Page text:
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American Dictionary of the English Language

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Ordeal


OR'DEAL, noun [The last syllable is deal, to divide or distribute. The sense of the prefix is less obvious. But the real sense is not obvious. The practice of ordeal however seems to have had its origin in the belief that the substances used had each its particular presiding deity that had perfect control over it.]

1. An ancient form of trial to determine guilt or innocence, practiced by the rude nations of Europe, and still practiced in the East Indies. In England, the ordeal was of two sorts, fire-ordeal and water-ordeal; the former being confined to persons of higher rank, the latter to the common people. Both might be performed by deputy, but the principal was to answer for the success of the trial.

Fire-ordeal was performed either by taking in the hand a piece of red hot iron, or by walking barefoot and blindfold over nine red hot plowshares laid lengthwise at unequal distances; and if the person escapes unhurt, he was adjudged innocent, otherwise he was condemned as guilty.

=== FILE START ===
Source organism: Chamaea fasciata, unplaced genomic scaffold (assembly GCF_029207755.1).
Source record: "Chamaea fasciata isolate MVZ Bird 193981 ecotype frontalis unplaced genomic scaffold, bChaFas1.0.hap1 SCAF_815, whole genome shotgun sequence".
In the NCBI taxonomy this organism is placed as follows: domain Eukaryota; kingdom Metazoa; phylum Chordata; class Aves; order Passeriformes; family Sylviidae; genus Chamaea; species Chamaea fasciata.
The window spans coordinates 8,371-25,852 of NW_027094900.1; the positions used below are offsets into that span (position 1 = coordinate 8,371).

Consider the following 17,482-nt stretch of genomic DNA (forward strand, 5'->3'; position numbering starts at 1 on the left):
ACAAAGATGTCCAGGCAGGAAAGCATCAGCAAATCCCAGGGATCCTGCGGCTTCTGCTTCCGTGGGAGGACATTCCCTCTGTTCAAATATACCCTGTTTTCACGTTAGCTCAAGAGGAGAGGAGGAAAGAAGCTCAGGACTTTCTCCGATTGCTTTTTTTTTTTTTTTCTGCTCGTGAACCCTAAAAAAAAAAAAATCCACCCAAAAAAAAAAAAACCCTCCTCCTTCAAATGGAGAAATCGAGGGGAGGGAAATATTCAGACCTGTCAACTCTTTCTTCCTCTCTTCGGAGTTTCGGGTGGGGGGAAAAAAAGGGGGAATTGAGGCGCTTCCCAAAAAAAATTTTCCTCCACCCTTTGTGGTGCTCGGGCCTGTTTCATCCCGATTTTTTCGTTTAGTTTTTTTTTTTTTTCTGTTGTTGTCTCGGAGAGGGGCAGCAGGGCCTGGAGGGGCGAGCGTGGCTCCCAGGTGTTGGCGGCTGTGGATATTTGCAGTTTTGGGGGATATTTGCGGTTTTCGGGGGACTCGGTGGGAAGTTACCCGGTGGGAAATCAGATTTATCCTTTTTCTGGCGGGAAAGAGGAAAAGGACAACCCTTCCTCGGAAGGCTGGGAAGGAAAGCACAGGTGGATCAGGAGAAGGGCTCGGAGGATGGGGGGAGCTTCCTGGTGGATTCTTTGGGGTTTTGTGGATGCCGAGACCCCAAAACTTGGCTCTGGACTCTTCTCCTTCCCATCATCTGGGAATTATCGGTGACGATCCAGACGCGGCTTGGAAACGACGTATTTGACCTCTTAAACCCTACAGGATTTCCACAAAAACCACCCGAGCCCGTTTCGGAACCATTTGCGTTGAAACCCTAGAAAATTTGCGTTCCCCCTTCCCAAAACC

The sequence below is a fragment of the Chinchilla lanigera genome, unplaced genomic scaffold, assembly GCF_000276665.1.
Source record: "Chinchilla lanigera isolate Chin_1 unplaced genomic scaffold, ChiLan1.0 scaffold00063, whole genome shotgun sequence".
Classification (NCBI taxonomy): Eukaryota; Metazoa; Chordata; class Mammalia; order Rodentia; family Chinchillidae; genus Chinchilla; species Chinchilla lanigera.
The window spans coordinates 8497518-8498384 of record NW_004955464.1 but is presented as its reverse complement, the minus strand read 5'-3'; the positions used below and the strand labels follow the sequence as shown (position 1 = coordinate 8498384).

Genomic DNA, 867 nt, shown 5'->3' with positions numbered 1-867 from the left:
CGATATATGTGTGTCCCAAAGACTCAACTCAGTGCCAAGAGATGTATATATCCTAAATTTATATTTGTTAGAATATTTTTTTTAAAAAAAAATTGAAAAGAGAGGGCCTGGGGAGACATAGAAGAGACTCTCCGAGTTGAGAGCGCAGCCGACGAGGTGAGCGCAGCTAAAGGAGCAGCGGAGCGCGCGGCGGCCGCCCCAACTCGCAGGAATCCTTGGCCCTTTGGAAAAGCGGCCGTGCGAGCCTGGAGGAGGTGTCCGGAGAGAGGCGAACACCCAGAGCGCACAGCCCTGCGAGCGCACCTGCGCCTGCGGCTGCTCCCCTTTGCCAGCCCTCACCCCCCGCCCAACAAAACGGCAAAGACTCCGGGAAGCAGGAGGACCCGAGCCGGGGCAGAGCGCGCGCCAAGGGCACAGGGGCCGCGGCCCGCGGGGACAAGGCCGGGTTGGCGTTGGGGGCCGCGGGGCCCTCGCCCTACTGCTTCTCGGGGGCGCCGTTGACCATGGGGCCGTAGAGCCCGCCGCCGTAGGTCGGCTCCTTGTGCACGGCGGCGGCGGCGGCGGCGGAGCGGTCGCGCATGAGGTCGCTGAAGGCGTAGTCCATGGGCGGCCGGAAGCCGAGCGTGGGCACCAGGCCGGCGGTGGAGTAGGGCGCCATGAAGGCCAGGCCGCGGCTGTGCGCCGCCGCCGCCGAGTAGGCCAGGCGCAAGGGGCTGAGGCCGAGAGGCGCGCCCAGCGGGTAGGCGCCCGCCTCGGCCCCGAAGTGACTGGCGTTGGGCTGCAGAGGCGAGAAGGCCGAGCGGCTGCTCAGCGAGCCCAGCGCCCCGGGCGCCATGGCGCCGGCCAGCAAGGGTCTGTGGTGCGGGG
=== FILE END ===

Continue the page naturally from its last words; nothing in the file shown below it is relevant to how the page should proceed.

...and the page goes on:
Water-ordeal was performed, either by plunging the bare arm to the elbow in boiling water, or by casting the person suspected into a river or pond of cold water and if he floated without an effort to swim, it was an evidence of guilt, but if he sunk he was acquitted.

Both in England and Sweden, the clergy presided at this trial. It was at last condemned as unlawful by the canon law, and in England it was abolished by an order in council of Henry III.

It is probably our proverbial phrase, to go through fire and water, denoting severe trial or danger, is derived from the ordeal; as also the trial of witches by water.

2. Severe trial; accurate scrutiny.